When you get deep into the sushi world, something that begins to come up is candy sushi. Often, people use Hostess Twinkies or Rice Crispy Treats as the sumeshi, with Fruit Roll-Ups for the nori. However, many have heard of Suedy’s Koo-Ki Sushi. These also use a rice crispy base, but use various types of chocolate, caramel, and gummy candies for their nori and sushi fillings. Often I have lusted over the delicious-sounding descriptions and beautiful pictures on their website, but I never believed I would actually try their candy sushi. At prices from $10 for a pair of chocolate chopsticks, to $65 for an entire bento box of candy sushi, the prices have always been a bit out of my range.
A couple of weeks ago, my mom called me. “You have a package coming tomorrow, will you be home?” I assured her I would be, curious about this unexpected package. “You’re going to love it,” she promised.
The next day, a delivery man came to my door with a light package. While I was signing for the box, he glanced at the return address, then looked at me with question in his eyes. “Sushi?” I smiled and nodded, not entirely sure what he was talking about. When I turned back into my apartment and took a look at the return address, my face lit up like a kid who just found out she gets to go to Disneyland. The name on the return address: Koo-Ki Sushi.
Turns out my mom had known about my desire to try the Koo-Ki Sushi candy sushi, so my parents decided to get me the candy sushi as a graduation gift. (Thanks Mom and Dad!) I was the lucky recipient of a Black Suedy’s Obento and a pair of Milk Chocolate Mocha Bean Choc Sticks (chopsticks). They came wrapped in a protective padding so the chocolate wouldn’t move around, with ice packs so the chocolate wouldn’t melt during the trip.
The first thing I did, after dancing around my apartment with a huge grin on my face of course, was take pictures of all the pieces in the box. Wouldn’t you? Heck yeah, you would. I had to sit on my hands the rest of the day so I wouldn’t get into the chocolate; I wanted to wait for Son to get home so we could both try every piece in the box.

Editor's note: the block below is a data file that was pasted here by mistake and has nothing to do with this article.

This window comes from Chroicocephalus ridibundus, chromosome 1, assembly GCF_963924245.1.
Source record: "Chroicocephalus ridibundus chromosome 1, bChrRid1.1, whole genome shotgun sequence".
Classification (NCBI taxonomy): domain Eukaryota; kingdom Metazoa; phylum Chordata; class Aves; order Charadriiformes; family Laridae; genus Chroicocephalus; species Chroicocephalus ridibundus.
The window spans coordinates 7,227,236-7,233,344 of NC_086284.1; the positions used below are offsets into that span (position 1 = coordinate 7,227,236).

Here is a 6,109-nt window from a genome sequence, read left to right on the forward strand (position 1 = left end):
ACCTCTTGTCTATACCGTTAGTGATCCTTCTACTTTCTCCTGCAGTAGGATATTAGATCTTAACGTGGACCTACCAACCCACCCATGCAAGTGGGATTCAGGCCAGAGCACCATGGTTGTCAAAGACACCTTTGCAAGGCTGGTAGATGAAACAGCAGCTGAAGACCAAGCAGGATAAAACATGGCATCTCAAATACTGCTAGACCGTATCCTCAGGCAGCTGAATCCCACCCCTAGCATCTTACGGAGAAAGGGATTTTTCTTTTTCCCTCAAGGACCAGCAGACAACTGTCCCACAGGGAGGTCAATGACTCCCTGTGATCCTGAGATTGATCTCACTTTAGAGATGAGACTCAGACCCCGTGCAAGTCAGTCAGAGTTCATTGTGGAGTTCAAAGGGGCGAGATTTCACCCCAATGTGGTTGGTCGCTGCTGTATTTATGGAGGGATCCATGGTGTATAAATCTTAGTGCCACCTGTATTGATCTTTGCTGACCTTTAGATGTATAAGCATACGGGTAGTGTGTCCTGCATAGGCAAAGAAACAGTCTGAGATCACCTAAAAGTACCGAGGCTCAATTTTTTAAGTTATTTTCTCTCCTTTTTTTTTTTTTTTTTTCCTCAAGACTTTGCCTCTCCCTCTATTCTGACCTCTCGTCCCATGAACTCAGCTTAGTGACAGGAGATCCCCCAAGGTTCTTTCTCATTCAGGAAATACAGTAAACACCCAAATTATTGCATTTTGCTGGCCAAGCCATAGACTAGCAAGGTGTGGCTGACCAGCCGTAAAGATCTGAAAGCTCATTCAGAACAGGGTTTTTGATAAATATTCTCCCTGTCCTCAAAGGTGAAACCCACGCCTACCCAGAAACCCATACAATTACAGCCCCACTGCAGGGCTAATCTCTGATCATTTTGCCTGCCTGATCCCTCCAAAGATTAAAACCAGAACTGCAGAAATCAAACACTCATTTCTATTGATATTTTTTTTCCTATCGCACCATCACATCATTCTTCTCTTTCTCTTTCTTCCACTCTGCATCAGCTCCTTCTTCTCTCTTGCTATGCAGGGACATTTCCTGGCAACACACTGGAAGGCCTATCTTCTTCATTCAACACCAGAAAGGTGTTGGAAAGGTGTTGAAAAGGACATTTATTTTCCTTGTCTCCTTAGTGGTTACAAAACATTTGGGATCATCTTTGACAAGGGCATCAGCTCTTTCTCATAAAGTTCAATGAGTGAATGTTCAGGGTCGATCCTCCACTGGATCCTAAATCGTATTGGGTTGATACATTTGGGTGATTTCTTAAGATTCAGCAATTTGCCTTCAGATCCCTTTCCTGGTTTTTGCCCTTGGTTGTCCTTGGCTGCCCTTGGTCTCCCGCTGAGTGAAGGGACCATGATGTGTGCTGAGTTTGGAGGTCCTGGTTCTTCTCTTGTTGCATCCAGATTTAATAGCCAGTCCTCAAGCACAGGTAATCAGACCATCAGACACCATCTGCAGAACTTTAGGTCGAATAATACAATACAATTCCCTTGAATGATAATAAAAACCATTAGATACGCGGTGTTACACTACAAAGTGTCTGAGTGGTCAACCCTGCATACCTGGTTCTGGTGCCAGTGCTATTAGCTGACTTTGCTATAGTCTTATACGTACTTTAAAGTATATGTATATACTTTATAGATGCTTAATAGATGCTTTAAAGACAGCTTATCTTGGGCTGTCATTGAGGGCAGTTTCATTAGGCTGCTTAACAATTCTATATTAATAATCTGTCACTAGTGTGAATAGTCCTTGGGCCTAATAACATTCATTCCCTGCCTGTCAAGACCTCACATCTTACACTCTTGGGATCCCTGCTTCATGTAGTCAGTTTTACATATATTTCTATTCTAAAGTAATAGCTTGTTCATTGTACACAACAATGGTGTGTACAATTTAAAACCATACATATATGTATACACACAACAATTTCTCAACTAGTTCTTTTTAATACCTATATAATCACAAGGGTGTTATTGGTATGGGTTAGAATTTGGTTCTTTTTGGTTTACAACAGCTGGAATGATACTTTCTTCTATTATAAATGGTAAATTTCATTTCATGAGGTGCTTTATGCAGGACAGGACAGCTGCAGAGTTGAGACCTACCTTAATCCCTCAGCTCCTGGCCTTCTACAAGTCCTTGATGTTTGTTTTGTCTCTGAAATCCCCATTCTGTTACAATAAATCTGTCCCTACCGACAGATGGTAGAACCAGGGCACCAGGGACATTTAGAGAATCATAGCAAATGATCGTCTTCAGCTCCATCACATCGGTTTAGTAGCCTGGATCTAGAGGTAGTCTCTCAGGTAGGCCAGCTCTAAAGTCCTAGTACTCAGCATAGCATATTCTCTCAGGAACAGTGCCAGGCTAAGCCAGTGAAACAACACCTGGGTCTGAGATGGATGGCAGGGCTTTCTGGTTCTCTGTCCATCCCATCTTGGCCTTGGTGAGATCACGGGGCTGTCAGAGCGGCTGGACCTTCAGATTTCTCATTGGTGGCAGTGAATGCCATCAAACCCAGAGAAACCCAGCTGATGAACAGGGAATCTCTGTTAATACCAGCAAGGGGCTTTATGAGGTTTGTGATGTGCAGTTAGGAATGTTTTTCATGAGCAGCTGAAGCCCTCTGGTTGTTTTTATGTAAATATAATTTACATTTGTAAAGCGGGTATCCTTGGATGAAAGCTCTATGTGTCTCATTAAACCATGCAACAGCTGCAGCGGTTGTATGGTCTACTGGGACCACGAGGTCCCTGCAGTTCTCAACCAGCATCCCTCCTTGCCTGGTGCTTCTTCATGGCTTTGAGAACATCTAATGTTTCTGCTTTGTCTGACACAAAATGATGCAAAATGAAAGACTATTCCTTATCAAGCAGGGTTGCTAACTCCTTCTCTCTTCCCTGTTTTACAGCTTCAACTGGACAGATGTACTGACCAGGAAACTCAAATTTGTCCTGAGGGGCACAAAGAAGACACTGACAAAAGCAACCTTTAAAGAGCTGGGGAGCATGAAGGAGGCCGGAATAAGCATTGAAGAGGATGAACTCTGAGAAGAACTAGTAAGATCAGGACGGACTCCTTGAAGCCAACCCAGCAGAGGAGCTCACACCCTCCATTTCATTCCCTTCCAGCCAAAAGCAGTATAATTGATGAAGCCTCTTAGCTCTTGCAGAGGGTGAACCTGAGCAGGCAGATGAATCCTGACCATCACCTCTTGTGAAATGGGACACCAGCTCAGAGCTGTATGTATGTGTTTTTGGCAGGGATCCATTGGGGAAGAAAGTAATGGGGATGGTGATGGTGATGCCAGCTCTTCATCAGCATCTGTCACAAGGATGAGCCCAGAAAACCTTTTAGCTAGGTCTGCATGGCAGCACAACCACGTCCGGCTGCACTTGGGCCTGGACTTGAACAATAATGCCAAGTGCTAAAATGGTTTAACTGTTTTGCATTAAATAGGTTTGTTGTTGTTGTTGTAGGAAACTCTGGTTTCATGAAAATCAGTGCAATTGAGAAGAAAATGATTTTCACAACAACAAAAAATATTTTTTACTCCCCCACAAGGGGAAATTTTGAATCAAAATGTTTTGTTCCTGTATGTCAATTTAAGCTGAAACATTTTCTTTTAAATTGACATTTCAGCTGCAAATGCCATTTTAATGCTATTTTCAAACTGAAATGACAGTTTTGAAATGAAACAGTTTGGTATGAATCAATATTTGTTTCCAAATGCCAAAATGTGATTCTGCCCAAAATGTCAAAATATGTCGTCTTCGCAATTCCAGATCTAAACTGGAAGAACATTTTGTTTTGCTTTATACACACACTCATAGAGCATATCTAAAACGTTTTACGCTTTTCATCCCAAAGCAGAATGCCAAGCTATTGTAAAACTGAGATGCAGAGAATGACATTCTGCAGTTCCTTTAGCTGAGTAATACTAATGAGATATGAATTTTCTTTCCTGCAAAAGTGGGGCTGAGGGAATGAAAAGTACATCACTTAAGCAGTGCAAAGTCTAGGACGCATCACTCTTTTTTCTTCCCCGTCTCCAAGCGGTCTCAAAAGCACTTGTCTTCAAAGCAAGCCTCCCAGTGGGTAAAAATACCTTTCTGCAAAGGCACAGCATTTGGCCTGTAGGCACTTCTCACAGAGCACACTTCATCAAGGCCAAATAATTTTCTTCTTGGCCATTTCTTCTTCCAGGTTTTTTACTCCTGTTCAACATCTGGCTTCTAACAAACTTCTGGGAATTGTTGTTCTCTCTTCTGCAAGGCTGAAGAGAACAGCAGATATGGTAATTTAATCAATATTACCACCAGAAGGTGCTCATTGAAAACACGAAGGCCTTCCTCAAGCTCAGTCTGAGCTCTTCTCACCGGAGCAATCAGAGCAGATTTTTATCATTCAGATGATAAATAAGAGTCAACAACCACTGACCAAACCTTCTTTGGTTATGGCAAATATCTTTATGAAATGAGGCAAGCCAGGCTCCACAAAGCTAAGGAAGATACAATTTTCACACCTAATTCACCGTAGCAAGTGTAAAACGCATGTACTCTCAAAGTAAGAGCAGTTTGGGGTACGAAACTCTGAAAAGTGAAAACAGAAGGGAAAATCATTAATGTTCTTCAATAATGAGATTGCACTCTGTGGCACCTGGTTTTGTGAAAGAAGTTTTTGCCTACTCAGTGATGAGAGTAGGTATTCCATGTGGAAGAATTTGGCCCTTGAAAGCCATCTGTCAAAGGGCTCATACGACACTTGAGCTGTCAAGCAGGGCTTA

Believe it or not, we did somehow manage to practice restraint – we limited ourselves to two pieces of chocolate each day. The first day, we just had to try the Apricot Row (gunkan-style maki) and Lemon-Egg (tamago nigiri). The Apricot Row was incredibly fun to eat. The “ikura” (salmon roe) were made of apricot-flavoured gummies, set on top of rice cookie “sumeshi” and wrapped with dark chocolate “nori.” The gummies were perfectly chewy, and although the texture was, of course, very different than a normal gunkan-maki would feel, it was delicious and enjoyable to eat. The Lemon-Egg was definitely my favorite Koo-Ki Sushi treat in the entire bento box. It consisted of a lemon-flavoured white chocolate “tamago” with lemon meringue filling, set on top of rice cookie “sumeshi” and wrapped with a very thin strip of dark chocolate “nori.” The lemon “tamago” tasted almost exactly like my favorite Girl Scout cookie of all time – a lemon sandwich cookie that used to be sold in my grandmother’s area. She used to always buy us several boxes, since they weren’t sold near us. (Side rant: I hate how the types of Girl Scout Cookies sold differs from district to district. Why not just have everyone sell the same cookies? Oh, how I miss those lemon sandwich cookies.) The white chocolate used for the “tamago” is incredibly creamy, and the rice cookie is perfectly crunchy, without being too dense.